Managerial Incentives, Capital Reallocation, and the Business Cycle

48 Pages Posted: 16 Jan 2008

See all articles by Andrea L. Eisfeldt

Andrea L. Eisfeldt

UCLA Anderson School of Management

Adriano A. Rampini

Duke University; National Bureau of Economic Research (NBER); Centre for Economic Policy Research (CEPR)

Abstract

This paper argues that when managers have private information about how productive assets are under their control and receive private benefits, substantial bonuses are required to induce less productive managers to declare that capital should be reallocated. Moreover, the need to provide incentives for managers to relinquish control links aggregate capital reallocation to executive compensation and turnover over the business cycle. Capital reallocation and managerial turnover are procyclical if expected managerial compensation increases with the number of managers hired. The agency problem between owners and managers makes bad times worse because capital is less productively deployed when agency costs render reallocation too costly. Empirically we find that both CEO turnover and executive compensation are remarkably procyclical.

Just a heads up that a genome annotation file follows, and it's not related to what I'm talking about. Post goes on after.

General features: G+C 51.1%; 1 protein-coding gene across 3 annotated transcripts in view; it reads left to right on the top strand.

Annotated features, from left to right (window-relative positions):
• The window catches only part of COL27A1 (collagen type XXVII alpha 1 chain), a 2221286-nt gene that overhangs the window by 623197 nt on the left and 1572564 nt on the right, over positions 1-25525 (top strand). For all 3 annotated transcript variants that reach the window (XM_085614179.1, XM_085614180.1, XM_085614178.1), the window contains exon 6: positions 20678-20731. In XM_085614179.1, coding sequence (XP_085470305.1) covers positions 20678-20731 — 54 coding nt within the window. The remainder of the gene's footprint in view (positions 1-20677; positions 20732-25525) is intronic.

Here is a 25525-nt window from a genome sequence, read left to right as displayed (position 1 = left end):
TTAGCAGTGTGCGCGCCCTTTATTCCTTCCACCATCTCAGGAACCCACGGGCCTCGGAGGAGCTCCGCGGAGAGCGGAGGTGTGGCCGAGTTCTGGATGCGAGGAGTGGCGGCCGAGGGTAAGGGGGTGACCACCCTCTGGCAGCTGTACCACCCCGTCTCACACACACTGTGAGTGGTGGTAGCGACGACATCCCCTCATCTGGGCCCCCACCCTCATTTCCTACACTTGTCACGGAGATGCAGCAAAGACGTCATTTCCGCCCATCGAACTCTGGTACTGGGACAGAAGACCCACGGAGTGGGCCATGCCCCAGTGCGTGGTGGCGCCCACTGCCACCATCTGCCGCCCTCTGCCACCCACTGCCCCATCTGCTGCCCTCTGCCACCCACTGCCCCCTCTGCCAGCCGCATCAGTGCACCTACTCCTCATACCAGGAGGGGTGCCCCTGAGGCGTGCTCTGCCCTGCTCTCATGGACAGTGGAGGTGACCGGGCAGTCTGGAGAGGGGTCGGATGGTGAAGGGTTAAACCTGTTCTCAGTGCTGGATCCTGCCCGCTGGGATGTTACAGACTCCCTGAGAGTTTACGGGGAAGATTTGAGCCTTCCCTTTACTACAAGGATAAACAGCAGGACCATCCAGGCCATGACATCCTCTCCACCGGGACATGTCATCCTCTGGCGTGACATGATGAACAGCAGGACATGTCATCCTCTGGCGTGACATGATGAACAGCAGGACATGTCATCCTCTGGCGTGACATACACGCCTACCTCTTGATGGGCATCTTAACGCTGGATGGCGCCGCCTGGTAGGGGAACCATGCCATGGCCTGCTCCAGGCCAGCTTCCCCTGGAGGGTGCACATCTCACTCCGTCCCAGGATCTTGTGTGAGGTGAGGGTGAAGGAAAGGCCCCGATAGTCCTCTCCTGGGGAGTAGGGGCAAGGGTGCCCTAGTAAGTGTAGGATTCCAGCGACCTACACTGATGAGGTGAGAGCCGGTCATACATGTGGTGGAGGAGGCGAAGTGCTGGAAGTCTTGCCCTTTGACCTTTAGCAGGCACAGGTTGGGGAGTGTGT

Keywords: Capital reallocation, CEO turnover, executive compensation, business cycle

JEL Classification: E22, E32, E44, G34

Suggested Citation

Eisfeldt, Andrea L. and Rampini, Adriano A., Managerial Incentives, Capital Reallocation, and the Business Cycle. Journal of Financial Economics (JFE), Vol. 87, pp. 177-199, 2008, Available at SSRN: https://ssrn.com/abstract=1083544

Andrea L. Eisfeldt

UCLA Anderson School of Management ( email )

110 Westwood Plaza
Los Angeles, CA 90095-1481
United States

HOME PAGE: http://https://sites.google.com/site/andrealeisfeldt/

Adriano A. Rampini (Contact Author)

Duke University ( email )

100 Fuqua Drive
Durham, NC 27708
United States
+1 919 660-7797 (Phone)
+1 919 660-8038 (Fax)

HOME PAGE: http://faculty.fuqua.duke.edu/~rampini/

National Bureau of Economic Research (NBER) ( email )

1050 Massachusetts Avenue
Cambridge, MA 02138
United States

Centre for Economic Policy Research (CEPR) ( email )

London
United Kingdom

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